- Copper based alloy that contains other elements.
- Bronze, Aluminum
- Copper based alloy with 5 to 8 percent of aluminum for strength and corrosion resistance. Over 10 per cent of aluminum it is extremely strong and remains flexible when hot. These bronzes are used for piping, valve materials and other parts, which are exposed to sea water.
- Bronze Plated
- Steel that is coated with a plating of bronze that makes it attractive and weather resistant.
- Bronze Silicon
- Copper and silicon alloy that is workable when hot and corrosion resistant. This easily weldable, strong alloy is used for valve bodies and seats where needed.
- Bronze, Tin
- Tin bronze contains 5, 8 or 10 percent tin and possibly 4 per cent phosphor, which improves the casting qualities and elasticity. Tin bronzes are referred to as Alloys A, C, and D. Tin and phosphor bronzes are strong, resist corrosion and are often used for electrical terminals and springs.
- Broom Clean
- The condition of a building when it is turned over to a purchaser in a clean but not scrubbed condition.
- Brown Coat
- It is the base coat in a two coat plaster job that would be done on masonry, gypsum lath or other absorptive materials. If it's a three coat job, such as on a base of wood or metal lath, it is the second coat, which gets its name from the brown color it turns as it dries. The brown coat is the thickest coat applied and gives walls and ceilings their strength. If it is not level and smooth, the finish coat will be difficult to smooth.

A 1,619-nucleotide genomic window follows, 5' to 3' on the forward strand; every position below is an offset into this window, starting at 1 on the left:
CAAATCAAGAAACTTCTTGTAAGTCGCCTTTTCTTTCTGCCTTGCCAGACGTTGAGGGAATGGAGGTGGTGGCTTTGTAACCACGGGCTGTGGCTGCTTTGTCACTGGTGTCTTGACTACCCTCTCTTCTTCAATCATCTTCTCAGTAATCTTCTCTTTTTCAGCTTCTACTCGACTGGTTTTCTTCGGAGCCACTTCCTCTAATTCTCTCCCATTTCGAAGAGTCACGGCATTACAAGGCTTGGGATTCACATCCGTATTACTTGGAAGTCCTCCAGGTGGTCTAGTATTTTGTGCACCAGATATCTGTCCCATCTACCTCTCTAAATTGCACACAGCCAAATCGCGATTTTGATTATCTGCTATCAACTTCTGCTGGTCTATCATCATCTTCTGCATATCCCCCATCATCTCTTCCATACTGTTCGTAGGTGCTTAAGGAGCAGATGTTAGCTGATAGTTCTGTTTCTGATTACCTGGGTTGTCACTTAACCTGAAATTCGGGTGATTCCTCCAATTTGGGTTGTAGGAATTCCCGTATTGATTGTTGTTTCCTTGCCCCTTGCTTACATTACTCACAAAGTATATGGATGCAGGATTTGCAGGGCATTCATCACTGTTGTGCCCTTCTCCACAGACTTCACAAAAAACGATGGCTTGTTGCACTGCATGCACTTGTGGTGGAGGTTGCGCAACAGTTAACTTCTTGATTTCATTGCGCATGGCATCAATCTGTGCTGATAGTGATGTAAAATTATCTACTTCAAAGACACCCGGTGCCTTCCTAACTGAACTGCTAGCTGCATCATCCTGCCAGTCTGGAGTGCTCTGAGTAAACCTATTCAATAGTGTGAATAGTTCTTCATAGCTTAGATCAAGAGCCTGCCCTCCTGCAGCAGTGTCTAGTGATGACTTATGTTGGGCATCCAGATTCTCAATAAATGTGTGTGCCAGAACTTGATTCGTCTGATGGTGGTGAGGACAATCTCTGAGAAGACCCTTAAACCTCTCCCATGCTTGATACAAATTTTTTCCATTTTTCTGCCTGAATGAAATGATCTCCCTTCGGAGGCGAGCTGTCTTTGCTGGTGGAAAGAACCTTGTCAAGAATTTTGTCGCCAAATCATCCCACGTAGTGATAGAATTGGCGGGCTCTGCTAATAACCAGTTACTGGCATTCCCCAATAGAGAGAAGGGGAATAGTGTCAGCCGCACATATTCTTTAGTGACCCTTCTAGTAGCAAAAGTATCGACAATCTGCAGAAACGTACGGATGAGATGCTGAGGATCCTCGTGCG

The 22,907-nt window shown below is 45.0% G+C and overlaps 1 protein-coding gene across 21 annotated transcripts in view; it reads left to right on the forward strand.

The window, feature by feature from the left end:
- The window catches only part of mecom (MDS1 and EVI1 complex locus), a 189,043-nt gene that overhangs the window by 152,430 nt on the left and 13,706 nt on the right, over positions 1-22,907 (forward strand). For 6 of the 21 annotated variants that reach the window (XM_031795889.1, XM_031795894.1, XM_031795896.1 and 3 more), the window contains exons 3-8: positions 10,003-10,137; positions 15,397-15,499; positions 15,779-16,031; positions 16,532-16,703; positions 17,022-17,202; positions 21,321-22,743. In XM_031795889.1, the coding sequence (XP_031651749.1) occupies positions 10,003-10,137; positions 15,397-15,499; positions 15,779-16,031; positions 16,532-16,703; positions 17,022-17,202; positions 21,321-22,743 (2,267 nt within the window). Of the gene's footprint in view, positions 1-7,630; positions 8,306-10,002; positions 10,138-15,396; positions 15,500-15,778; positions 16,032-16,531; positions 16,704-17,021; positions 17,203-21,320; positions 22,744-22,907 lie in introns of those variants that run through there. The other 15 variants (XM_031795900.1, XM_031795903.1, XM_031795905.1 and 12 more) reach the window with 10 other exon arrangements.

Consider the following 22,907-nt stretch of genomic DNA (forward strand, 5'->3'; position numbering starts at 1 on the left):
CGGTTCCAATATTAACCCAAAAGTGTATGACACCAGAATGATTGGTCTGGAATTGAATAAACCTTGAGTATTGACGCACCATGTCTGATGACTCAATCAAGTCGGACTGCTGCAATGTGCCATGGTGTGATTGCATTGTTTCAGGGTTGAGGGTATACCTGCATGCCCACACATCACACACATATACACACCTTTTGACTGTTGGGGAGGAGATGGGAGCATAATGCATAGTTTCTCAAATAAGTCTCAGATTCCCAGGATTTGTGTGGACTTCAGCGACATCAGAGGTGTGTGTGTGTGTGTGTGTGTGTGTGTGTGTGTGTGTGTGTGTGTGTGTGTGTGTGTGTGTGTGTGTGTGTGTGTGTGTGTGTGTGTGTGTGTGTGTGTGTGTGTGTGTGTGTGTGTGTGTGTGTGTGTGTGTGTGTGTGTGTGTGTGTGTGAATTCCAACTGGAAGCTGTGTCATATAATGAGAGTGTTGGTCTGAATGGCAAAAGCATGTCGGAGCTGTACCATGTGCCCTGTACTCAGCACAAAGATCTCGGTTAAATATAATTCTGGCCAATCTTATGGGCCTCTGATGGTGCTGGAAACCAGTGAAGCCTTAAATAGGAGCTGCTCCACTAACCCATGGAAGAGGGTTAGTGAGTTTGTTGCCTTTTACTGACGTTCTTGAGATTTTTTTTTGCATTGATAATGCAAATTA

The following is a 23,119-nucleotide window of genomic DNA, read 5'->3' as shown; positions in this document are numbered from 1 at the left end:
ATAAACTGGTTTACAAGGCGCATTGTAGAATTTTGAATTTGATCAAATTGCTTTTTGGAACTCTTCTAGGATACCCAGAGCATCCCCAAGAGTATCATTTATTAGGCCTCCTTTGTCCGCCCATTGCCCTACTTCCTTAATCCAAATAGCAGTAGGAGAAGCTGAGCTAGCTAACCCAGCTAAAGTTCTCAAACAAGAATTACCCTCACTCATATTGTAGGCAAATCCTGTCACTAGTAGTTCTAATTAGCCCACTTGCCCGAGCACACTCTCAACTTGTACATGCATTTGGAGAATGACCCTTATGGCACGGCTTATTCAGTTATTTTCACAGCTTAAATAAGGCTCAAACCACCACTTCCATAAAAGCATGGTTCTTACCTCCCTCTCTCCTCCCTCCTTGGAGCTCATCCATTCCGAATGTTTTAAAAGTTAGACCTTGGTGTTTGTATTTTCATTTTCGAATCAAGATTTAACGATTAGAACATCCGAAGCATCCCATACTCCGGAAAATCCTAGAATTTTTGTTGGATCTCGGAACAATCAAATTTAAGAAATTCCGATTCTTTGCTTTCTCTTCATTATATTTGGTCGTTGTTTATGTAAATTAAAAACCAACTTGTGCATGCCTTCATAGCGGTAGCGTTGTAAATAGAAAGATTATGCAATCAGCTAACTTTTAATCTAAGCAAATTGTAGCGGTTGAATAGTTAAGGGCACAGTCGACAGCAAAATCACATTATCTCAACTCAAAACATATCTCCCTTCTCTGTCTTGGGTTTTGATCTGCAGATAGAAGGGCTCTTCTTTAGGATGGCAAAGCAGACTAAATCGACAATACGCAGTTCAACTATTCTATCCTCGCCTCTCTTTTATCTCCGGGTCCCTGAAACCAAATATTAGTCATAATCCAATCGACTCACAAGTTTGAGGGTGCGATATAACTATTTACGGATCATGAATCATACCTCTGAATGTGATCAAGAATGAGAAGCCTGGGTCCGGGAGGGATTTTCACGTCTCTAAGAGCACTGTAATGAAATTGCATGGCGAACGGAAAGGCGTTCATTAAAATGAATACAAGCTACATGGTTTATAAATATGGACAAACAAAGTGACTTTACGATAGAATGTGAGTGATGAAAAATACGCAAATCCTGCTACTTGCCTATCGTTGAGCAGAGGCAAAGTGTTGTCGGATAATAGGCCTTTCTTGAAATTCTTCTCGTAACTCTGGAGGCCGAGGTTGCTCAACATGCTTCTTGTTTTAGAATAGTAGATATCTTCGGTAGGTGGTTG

- Reddish brown sandstone used for building or a style of row housing using sandstone.
- Brownstone House
- Townhouses attached by either side of the same wall and typically have a stoop to the first floor of a 5 or 6 story brick structure. Most brownstones were built in the nineteenth century.
- British Thermal Unit. The BTU is a standard measure of the heat-producing capabilities of heating appliances, furnaces and fuels. It is defined as being equivalent to 251.996 calories, 778.26 ft-lb, or in electrical units, approximately one-third watt-hours.
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Fax: (541) 929-3548
405 Landmark Dr
Philomath OR 97370